You are now in the main content area
Toronto Metropolitan University

Dr. Becky Choma

EducationPhD, Brock University
Phone416-979-5000 ext. 553006
Areas of Expertisesocial psychology; political psychology; prejudice and discrimination; socio-political ideologies


Dr. Becky Choma is a Professor specializing in social and political psychology in the Psychology Department at Toronto Metropolitan University (TMU) and the Director of the Social and Political Psychology (SPP) Lab. She completed a SSHRC-funded PhD in Social/Personality Psychology from Brock University before completing a SSHRC-funded Postdoc. She joined the School of Psychology at the University of Plymouth in the United Kingdom as an Assistant Professor in 2010, and TMU in 2013.

Her research investigates psychological and social factors underlying intergroup attitudes, prejudice and discrimination, mechanisms for reducing prejudice, and promoting harmonious and equitable intergroup relations, including collective action and intergroup contact. With support from several funding agencies including SSHRC, CIHR, Canadian Heritage, and others, she has studied how sociopolitical ideologies and beliefs, intergroup emotions, and contextual factors facilitate or obstruct intergroup tolerance. She has studied social inequalities based on gender, race, ethnicity, religion, sexual orientation, diet, and weight.  She has published over 60 peer-reviewed articles or chapters on these topics in collaboration with spectacular mentors, peers, and students. All of whom have shared their invaluable insight and shaped her as a researcher and thinker.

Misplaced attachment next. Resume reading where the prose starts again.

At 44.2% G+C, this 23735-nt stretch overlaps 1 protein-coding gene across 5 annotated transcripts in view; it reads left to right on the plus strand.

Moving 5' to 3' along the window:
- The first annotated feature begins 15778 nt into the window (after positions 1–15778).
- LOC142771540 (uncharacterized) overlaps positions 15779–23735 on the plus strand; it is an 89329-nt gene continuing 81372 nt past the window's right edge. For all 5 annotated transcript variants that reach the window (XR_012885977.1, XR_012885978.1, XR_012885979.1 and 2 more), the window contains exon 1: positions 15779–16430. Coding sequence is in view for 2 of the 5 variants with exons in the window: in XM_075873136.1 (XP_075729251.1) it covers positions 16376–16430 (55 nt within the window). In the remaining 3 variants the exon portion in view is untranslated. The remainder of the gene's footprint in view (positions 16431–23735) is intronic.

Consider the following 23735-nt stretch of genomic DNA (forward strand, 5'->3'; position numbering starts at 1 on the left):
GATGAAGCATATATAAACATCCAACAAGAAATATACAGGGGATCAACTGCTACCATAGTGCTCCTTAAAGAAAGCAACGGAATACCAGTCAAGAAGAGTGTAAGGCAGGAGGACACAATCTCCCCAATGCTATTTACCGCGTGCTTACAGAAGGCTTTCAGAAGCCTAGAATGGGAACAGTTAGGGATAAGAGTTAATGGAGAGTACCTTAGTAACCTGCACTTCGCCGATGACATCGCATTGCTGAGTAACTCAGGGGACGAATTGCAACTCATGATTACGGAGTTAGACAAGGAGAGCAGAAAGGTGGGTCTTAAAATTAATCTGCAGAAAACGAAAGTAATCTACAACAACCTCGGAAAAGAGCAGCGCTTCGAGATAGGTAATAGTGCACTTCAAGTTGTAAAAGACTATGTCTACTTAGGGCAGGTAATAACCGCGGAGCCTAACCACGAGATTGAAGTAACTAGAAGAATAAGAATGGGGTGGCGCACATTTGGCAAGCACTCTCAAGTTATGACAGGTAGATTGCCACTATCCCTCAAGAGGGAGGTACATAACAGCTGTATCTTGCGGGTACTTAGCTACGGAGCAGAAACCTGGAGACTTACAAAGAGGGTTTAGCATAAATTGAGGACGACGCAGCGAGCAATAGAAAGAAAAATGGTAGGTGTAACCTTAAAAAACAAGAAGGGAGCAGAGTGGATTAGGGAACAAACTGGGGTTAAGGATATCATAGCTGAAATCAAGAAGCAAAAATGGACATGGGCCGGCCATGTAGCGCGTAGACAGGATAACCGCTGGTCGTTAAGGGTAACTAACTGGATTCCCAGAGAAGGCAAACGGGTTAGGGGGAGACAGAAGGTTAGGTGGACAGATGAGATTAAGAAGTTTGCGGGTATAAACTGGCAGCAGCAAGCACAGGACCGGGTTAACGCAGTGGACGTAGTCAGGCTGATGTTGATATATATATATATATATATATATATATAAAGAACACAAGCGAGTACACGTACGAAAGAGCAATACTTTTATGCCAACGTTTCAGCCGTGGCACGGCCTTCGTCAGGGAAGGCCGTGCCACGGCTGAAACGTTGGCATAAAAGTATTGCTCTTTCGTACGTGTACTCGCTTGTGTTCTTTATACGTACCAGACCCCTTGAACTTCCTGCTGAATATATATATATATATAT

Selected Publications

Choma, B. L., Hanoch, Y., & Currie, S. (2016). Attitudes toward hydraulic fracking: The influence of knowledge and political ideology. Global Environmental Change, 38,108-117.

Choma, B L., Haji, R., Hodson, G., & Hoffarth, M.* (2016). Avoiding cultural contamination: Intergroup disgust sensitivity and religious identification as predictors of interfaith threat, interfaith attitudes and Islamophobia. Personality and Individual Differences, 95, 50-55.

Choma, B. L., Charlesford, J. J., Dalling, L., & Smith, K. (2015). Effects of viewing 9/11 footage on distress and Islamophobia: A temporally-expanded approach. Journal of Applied Social Psychology, 45, 345-354.

Hodson, G., Dube, B., & Choma, B. L. (2015). Can (elaborated) imagined contact interventions reduce prejudice among those higher in intergroup disgust sensitivity (ITG-DS)? Journal of Applied Social Psychology45, 123-131.

Choma, B. L., Charlesford, J. J., & Hodson, G. (2014). Reducing prejudice with (elaborated) imagined and physical intergroup contact interventions. CRISP, 20-26.

Choma, B. L., Hodson, G., Hoffarth, M., Charlesford, J. J., & Hafer, C. L. (2014). Reasoning ability and ideological beliefs: Inaccuracies in hierarchical relations (but not numerical ability) are associated with right-wing authoritarianism. Journal of Individual Differences, 35, 177-183.

Choma, B. L., Hanoch, Y., Hodson, G., & Gummerum, M. (2014). Risk propensity among liberals and conservatives: The effect of risk perception, expected benefits, and risk domain. Social Psychological and Personality Science, 5, 713-721. (*One of the articles selected to be available for free by SPPSeditors in 2014).

Choma, B. L., Hodson, G., & Costello, K. (2012). Intergroup Disgust Sensitivity as a predictor of Islamophobia: The modulating effect of fear. Journal of Experimental Social Psychology, 48, 499-506.